Skip to main content

UK energy statistics: 2014 and 4Q14

Published by
Hydrocarbon Engineering,

The Department of Energy and Climate Change has released two publications, Energy Trends and Energy Prices, which contain the latest UK energy statistics for 2014 and 4Q14. Energy Trends covers statistics on energy production and consumption, in total and by fuel, and provides an analysis of the year on year changes. Energy Prices covers prices to domestic and industrial consumers, prices of oil products and comparisons of international fuel prices.

2014 highlights

  • Total energy production was 1.5% lower than in 2013. This rate of decrease though, was the lowest for 12 years, and was due to falls in nuclear output, and lower production of both coal and oil. Gas output increased for the first time since 2000. There was also continued growth from renewables.
  • Total primary energy consumption for energy uses fell by 6.4% from 2013. When adjusted to take account of weather differences between 2013 and 2014, primary consumption fell by 2.4%.
  • Final energy consumption was 5.6% lower than in 2013, with falls in the domestic, services and industrial sectors but with a rise in the transport sector. Domestic consumption fell by 14.0%, with average temperatures in 2014 at record levels. On a seasonally and temperature adjusted basis final energy consumption was 1.2% lower than in 2013.
  • Of electricity generated in 2014, gas accounted for 30.2% (an increase of 3.6 percentage points on 2013) due to lower wholesale gas prices between June and August and to help meet the shortfall in generation caused by nuclear outages in the second half of the year, and coal accounted for 29.1%(a decrease of 7.4 percentage points on 2013) due to plant closures and conversions. Nuclear’s share of generation decreased by 0.6 percentage points on 2013, to 19.0% of the total due to outages in the second half of the year.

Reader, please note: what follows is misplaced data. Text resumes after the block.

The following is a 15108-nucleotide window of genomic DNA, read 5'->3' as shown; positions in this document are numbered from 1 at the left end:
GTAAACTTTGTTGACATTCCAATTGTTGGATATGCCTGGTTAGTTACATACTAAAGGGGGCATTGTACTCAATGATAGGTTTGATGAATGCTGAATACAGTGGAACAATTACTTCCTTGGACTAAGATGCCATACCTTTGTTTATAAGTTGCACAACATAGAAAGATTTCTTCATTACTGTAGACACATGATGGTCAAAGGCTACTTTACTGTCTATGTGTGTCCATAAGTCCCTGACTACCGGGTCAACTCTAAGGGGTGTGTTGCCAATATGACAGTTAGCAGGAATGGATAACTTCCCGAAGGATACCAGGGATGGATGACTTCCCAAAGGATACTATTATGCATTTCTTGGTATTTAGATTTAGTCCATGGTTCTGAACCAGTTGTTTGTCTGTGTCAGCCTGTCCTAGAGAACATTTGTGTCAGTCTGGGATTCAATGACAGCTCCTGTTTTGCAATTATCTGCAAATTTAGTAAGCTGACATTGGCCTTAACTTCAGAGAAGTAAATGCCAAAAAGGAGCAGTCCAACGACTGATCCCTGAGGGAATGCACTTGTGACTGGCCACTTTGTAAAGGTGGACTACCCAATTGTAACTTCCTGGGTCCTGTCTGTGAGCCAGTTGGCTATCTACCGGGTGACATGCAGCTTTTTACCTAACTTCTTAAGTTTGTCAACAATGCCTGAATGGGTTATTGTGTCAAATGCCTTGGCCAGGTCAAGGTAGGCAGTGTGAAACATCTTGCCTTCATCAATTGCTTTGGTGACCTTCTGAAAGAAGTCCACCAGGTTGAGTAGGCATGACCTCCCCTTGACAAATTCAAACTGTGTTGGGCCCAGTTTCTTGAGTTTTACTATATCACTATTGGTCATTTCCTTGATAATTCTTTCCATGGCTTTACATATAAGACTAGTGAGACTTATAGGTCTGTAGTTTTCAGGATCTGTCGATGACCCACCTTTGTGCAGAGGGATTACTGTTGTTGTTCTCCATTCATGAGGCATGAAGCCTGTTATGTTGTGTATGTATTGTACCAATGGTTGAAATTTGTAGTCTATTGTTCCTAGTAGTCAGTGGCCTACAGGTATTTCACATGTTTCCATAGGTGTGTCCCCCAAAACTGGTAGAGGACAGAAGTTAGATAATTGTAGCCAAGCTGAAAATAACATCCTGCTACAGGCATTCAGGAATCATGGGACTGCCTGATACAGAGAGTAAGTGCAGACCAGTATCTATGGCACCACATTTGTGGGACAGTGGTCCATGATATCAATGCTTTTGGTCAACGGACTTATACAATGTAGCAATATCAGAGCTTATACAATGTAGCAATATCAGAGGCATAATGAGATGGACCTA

• Imports in 2014 were 8.1% lower than in 2013, with exports down 7.8% to their lowest level since 1980. As a result, net import dependency fell back to 46%.


  • Indigenous production of primary oils (crude, NGL’s & feedstocks) decreased by 2.3% (3.9 million t) compared with 2013; this follows the general long term decline with production decreasing by around 8% on average per annum since 2000. However, the fall in 2014 is the smallest rate of decrease since 2007.
  • Overall demand for primary oils in 2014 was 8.9% lower than last year, reflecting lower refinery demand. Indigenous production of petroleum products was 8.8% lower in 2014 compared with 2013. The closure of the Milford Haven refinery in the summer of 2014 is a contributory factor. There was also rationalisation at some other refineries.
  • As a result of reduced refinery production, net imports of petroleum products were 7.9 million t in 2014, the highest annual figure since 1984 when industrial action in the coal sector led to greater demand for oil products.


  • In 2014 gross production of natural gas was 0.3% higher than in 2013 and, at around 425 TWh, was the first y/y increase in production since 2000.
  • Gas exports and imports were, respectively, 17% higher and 11% lower than in 2013. LNG imports were 21% higher, whereas pipeline imports were 19% lower in 2014 versus 2013. The trade position for 2014 showed net imports to be 18% lower in 2014 versus 2013.
  • Gas demand fell by 9.2% versus 2013. Gas used for electricity generation increased 1.5% reflecting a large decrease in coal generation and lower wholesale gas prices, particularly during the final six months of 2014. Domestic and other final users’ gas consumption was lower in 2014, driven by a warmer first six months in 2014 versus 2013.

Adapted from press release by Rosalie Starling

Read the article online at:


Embed article link: (copy the HTML code below):